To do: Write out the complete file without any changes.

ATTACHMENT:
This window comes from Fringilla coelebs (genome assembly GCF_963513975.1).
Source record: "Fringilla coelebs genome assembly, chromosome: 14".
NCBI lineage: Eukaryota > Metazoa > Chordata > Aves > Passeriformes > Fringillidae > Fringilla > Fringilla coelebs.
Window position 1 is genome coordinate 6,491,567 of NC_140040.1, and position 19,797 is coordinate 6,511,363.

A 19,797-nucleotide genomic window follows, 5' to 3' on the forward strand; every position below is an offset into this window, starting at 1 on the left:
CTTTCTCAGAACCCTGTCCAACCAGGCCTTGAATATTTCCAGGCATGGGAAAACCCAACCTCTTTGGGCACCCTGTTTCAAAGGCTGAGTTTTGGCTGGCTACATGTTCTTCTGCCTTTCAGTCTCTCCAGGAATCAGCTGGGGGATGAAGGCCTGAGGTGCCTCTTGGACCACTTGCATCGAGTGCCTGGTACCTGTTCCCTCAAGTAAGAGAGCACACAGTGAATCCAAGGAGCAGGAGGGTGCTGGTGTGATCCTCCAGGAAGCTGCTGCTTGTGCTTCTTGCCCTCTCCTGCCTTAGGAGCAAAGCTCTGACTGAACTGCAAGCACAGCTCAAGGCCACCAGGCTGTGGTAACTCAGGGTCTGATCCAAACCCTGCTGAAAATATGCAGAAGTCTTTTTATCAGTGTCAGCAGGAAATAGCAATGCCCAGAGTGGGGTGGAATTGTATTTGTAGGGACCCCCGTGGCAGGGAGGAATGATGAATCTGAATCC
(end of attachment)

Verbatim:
This window comes from Fringilla coelebs (genome assembly GCF_963513975.1).
Source record: "Fringilla coelebs genome assembly, chromosome: 14".
NCBI lineage: Eukaryota > Metazoa > Chordata > Aves > Passeriformes > Fringillidae > Fringilla > Fringilla coelebs.
Window position 1 is genome coordinate 6,491,567 of NC_140040.1, and position 19,797 is coordinate 6,511,363.

A 19,797-nucleotide genomic window follows, 5' to 3' on the forward strand; every position below is an offset into this window, starting at 1 on the left:
CTTTCTCAGAACCCTGTCCAACCAGGCCTTGAATATTTCCAGGCATGGGAAAACCCAACCTCTTTGGGCACCCTGTTTCAAAGGCTGAGTTTTGGCTGGCTACATGTTCTTCTGCCTTTCAGTCTCTCCAGGAATCAGCTGGGGGATGAAGGCCTGAGGTGCCTCTTGGACCACTTGCATCGAGTGCCTGGTACCTGTTCCCTCAAGTAAGAGAGCACACAGTGAATCCAAGGAGCAGGAGGGTGCTGGTGTGATCCTCCAGGAAGCTGCTGCTTGTGCTTCTTGCCCTCTCCTGCCTTAGGAGCAAAGCTCTGACTGAACTGCAAGCACAGCTCAAGGCCACCAGGCTGTGGTAACTCAGGGTCTGATCCAAACCCTGCTGAAAATATGCAGAAGTCTTTTTATCAGTGTCAGCAGGAAATAGCAATGCCCAGAGTGGGGTGGAATTGTATTTGTAGGGACCCCCGTGGCAGGGAGGAATGATGAATCTGAATCC